Photon-based quantum cryptography, communication, and computation schemes have increased the need for light sources that produce indistinguishable coherent pulses at a high rate. Ideally a single-photon source, such as the weak laser diode, would produce completely characterized single photons on demand. However, it is important to realize that any mode mismatch between these photons degrades the interference visibility and, subsequently, the performance of the corresponding applications. In other words, all of the currently available sources are significantly far from ideal, and the most important question is how close a real “single-photon source” approaches this ideal.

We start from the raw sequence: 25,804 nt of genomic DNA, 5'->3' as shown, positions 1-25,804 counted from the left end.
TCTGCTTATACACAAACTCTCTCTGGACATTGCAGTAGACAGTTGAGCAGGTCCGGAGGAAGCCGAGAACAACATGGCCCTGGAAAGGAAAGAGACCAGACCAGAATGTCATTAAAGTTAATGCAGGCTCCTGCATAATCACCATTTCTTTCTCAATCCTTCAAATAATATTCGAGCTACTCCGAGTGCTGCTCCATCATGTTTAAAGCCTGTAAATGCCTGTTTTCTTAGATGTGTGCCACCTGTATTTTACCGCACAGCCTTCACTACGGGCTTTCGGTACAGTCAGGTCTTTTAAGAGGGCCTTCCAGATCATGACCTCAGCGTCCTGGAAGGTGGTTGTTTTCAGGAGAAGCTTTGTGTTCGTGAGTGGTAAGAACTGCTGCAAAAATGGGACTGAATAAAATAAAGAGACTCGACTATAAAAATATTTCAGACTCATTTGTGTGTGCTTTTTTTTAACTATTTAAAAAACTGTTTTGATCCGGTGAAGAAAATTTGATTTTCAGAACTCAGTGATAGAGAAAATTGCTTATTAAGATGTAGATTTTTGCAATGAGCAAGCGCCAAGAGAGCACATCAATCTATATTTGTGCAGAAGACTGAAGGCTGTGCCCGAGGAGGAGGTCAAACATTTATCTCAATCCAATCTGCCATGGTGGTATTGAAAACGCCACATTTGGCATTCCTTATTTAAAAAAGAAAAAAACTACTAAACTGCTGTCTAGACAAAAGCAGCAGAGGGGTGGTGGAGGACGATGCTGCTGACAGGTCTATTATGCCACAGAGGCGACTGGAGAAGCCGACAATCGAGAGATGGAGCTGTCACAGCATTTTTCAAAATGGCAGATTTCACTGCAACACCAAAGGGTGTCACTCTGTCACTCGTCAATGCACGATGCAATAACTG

As reported in this Optics Express article, L. C. Comandar and co-authors drastically improve the mode overlap between independently seeded, gain-switched laser diodes operating at gigahertz repetition rates by implementing a pulsed light seeding technique. Injecting pulsed light reduces the emission-time jitter and enables frequency chirp synchronization while maintaining random optical phases of the emitted laser pulses. The hope is that this light source is close to an ideal solution for generation of high rate, indistinguishable coherent pulses for quantum information applications.
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